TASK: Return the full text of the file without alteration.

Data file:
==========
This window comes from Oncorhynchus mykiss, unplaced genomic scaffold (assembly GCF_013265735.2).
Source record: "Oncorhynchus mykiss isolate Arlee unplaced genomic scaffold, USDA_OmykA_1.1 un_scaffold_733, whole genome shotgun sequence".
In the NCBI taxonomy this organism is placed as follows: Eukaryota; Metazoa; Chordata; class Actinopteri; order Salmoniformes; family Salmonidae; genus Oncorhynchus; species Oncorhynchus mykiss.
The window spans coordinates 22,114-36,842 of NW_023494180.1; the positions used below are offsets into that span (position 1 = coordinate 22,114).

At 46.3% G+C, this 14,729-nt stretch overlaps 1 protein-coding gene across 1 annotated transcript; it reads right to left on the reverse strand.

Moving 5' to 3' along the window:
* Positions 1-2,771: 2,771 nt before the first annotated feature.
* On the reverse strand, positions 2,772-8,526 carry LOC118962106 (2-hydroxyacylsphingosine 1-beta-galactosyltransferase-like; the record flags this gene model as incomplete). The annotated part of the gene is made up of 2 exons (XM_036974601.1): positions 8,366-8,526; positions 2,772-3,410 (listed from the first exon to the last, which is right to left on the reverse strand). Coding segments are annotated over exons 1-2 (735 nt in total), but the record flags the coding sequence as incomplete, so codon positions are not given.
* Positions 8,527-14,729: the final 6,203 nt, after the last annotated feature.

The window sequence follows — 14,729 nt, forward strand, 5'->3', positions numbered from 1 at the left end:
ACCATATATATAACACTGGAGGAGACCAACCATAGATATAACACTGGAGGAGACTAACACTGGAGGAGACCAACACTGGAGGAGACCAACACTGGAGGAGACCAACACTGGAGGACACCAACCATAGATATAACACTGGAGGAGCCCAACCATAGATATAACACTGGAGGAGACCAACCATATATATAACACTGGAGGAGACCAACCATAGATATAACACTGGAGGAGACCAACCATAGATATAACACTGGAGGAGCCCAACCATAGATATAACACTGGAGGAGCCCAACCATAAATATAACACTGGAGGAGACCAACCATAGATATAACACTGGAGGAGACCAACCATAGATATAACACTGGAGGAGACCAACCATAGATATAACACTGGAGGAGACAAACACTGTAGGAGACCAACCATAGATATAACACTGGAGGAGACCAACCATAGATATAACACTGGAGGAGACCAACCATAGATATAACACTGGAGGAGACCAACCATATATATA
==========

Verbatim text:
This window comes from Oncorhynchus mykiss, unplaced genomic scaffold (assembly GCF_013265735.2).
Source record: "Oncorhynchus mykiss isolate Arlee unplaced genomic scaffold, USDA_OmykA_1.1 un_scaffold_733, whole genome shotgun sequence".
In the NCBI taxonomy this organism is placed as follows: Eukaryota; Metazoa; Chordata; class Actinopteri; order Salmoniformes; family Salmonidae; genus Oncorhynchus; species Oncorhynchus mykiss.
The window spans coordinates 22,114-36,842 of NW_023494180.1; the positions used below are offsets into that span (position 1 = coordinate 22,114).

At 46.3% G+C, this 14,729-nt stretch overlaps 1 protein-coding gene across 1 annotated transcript; it reads right to left on the reverse strand.

Moving 5' to 3' along the window:
* Positions 1-2,771: 2,771 nt before the first annotated feature.
* On the reverse strand, positions 2,772-8,526 carry LOC118962106 (2-hydroxyacylsphingosine 1-beta-galactosyltransferase-like; the record flags this gene model as incomplete). The annotated part of the gene is made up of 2 exons (XM_036974601.1): positions 8,366-8,526; positions 2,772-3,410 (listed from the first exon to the last, which is right to left on the reverse strand). Coding segments are annotated over exons 1-2 (735 nt in total), but the record flags the coding sequence as incomplete, so codon positions are not given.
* Positions 8,527-14,729: the final 6,203 nt, after the last annotated feature.

The window sequence follows — 14,729 nt, forward strand, 5'->3', positions numbered from 1 at the left end:
ACCATATATATAACACTGGAGGAGACCAACCATAGATATAACACTGGAGGAGACTAACACTGGAGGAGACCAACACTGGAGGAGACCAACACTGGAGGAGACCAACACTGGAGGACACCAACCATAGATATAACACTGGAGGAGCCCAACCATAGATATAACACTGGAGGAGACCAACCATATATATAACACTGGAGGAGACCAACCATAGATATAACACTGGAGGAGACCAACCATAGATATAACACTGGAGGAGCCCAACCATAGATATAACACTGGAGGAGCCCAACCATAAATATAACACTGGAGGAGACCAACCATAGATATAACACTGGAGGAGACCAACCATAGATATAACACTGGAGGAGACCAACCATAGATATAACACTGGAGGAGACAAACACTGTAGGAGACCAACCATAGATATAACACTGGAGGAGACCAACCATAGATATAACACTGGAGGAGACCAACCATAGATATAACACTGGAGGAGACCAACCATATATATA